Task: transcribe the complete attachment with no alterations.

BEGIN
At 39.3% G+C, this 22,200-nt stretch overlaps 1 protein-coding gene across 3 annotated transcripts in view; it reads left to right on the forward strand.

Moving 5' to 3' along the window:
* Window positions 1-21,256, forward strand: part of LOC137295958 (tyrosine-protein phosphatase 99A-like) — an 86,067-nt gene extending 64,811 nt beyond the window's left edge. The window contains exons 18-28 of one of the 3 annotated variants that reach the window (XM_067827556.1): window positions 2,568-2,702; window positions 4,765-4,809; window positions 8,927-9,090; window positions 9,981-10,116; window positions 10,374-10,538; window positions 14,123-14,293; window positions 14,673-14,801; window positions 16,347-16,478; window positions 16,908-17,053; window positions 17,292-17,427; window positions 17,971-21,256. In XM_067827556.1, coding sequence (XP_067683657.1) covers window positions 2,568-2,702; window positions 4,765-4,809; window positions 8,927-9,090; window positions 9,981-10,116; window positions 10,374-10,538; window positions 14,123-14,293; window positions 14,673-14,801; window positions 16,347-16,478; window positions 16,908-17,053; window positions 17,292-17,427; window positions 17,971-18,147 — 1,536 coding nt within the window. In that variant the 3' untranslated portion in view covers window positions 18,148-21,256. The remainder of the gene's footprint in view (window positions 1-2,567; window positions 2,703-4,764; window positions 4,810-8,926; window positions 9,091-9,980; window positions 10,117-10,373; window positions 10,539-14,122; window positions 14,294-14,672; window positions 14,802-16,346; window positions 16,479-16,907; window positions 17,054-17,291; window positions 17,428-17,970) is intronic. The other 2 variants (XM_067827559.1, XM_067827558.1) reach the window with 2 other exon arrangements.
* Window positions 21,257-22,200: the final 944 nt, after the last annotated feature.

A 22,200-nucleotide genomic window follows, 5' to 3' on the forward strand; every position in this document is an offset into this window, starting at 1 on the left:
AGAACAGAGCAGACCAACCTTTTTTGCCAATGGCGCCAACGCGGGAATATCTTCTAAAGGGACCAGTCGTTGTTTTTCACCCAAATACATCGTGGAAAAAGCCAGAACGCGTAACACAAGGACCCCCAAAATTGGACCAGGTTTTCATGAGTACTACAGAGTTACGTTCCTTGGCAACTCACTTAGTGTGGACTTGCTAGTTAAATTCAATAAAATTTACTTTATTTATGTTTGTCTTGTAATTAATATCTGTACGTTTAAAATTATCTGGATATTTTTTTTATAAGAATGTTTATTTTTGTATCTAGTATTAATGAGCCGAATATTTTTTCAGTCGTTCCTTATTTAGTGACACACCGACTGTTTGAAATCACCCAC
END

At 39.3% G+C, this 22,200-nt stretch overlaps 1 protein-coding gene across 3 annotated transcripts in view; it reads left to right on the forward strand.

Moving 5' to 3' along the window:
* Window positions 1-21,256, forward strand: part of LOC137295958 (tyrosine-protein phosphatase 99A-like) — an 86,067-nt gene extending 64,811 nt beyond the window's left edge. The window contains exons 18-28 of one of the 3 annotated variants that reach the window (XM_067827556.1): window positions 2,568-2,702; window positions 4,765-4,809; window positions 8,927-9,090; window positions 9,981-10,116; window positions 10,374-10,538; window positions 14,123-14,293; window positions 14,673-14,801; window positions 16,347-16,478; window positions 16,908-17,053; window positions 17,292-17,427; window positions 17,971-21,256. In XM_067827556.1, coding sequence (XP_067683657.1) covers window positions 2,568-2,702; window positions 4,765-4,809; window positions 8,927-9,090; window positions 9,981-10,116; window positions 10,374-10,538; window positions 14,123-14,293; window positions 14,673-14,801; window positions 16,347-16,478; window positions 16,908-17,053; window positions 17,292-17,427; window positions 17,971-18,147 — 1,536 coding nt within the window. In that variant the 3' untranslated portion in view covers window positions 18,148-21,256. The remainder of the gene's footprint in view (window positions 1-2,567; window positions 2,703-4,764; window positions 4,810-8,926; window positions 9,091-9,980; window positions 10,117-10,373; window positions 10,539-14,122; window positions 14,294-14,672; window positions 14,802-16,346; window positions 16,479-16,907; window positions 17,054-17,291; window positions 17,428-17,970) is intronic. The other 2 variants (XM_067827559.1, XM_067827558.1) reach the window with 2 other exon arrangements.
* Window positions 21,257-22,200: the final 944 nt, after the last annotated feature.

A 22,200-nucleotide genomic window follows, 5' to 3' on the forward strand; every position in this document is an offset into this window, starting at 1 on the left:
AGAACAGAGCAGACCAACCTTTTTTGCCAATGGCGCCAACGCGGGAATATCTTCTAAAGGGACCAGTCGTTGTTTTTCACCCAAATACATCGTGGAAAAAGCCAGAACGCGTAACACAAGGACCCCCAAAATTGGACCAGGTTTTCATGAGTACTACAGAGTTACGTTCCTTGGCAACTCACTTAGTGTGGACTTGCTAGTTAAATTCAATAAAATTTACTTTATTTATGTTTGTCTTGTAATTAATATCTGTACGTTTAAAATTATCTGGATATTTTTTTTATAAGAATGTTTATTTTTGTATCTAGTATTAATGAGCCGAATATTTTTTCAGTCGTTCCTTATTTAGTGACACACCGACTGTTTGAAATCACCCAC